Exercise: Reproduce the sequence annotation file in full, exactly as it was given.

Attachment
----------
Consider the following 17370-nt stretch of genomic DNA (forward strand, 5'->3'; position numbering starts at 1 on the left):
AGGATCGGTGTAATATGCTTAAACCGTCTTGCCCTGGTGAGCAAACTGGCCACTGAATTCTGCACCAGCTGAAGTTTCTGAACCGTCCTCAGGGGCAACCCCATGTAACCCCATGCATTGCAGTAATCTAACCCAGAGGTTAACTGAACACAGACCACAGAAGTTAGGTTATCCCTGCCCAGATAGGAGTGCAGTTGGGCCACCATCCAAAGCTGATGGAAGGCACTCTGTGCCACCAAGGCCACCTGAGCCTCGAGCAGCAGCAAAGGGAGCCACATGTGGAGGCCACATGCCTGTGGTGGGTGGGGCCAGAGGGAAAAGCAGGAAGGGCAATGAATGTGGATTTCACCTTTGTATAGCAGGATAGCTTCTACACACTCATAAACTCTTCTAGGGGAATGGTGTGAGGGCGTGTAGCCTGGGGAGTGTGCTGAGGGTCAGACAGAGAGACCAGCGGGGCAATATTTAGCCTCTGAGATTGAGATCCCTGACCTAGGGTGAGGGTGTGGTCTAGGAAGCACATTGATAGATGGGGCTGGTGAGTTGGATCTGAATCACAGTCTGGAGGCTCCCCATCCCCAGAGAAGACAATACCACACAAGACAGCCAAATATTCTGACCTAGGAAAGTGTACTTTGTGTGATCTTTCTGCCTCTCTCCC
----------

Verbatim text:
Consider the following 17370-nt stretch of genomic DNA (forward strand, 5'->3'; position numbering starts at 1 on the left):
AGGATCGGTGTAATATGCTTAAACCGTCTTGCCCTGGTGAGCAAACTGGCCACTGAATTCTGCACCAGCTGAAGTTTCTGAACCGTCCTCAGGGGCAACCCCATGTAACCCCATGCATTGCAGTAATCTAACCCAGAGGTTAACTGAACACAGACCACAGAAGTTAGGTTATCCCTGCCCAGATAGGAGTGCAGTTGGGCCACCATCCAAAGCTGATGGAAGGCACTCTGTGCCACCAAGGCCACCTGAGCCTCGAGCAGCAGCAAAGGGAGCCACATGTGGAGGCCACATGCCTGTGGTGGGTGGGGCCAGAGGGAAAAGCAGGAAGGGCAATGAATGTGGATTTCACCTTTGTATAGCAGGATAGCTTCTACACACTCATAAACTCTTCTAGGGGAATGGTGTGAGGGCGTGTAGCCTGGGGAGTGTGCTGAGGGTCAGACAGAGAGACCAGCGGGGCAATATTTAGCCTCTGAGATTGAGATCCCTGACCTAGGGTGAGGGTGTGGTCTAGGAAGCACATTGATAGATGGGGCTGGTGAGTTGGATCTGAATCACAGTCTGGAGGCTCCCCATCCCCAGAGAAGACAATACCACACAAGACAGCCAAATATTCTGACCTAGGAAAGTGTACTTTGTGTGATCTTTCTGCCTCTCTCCC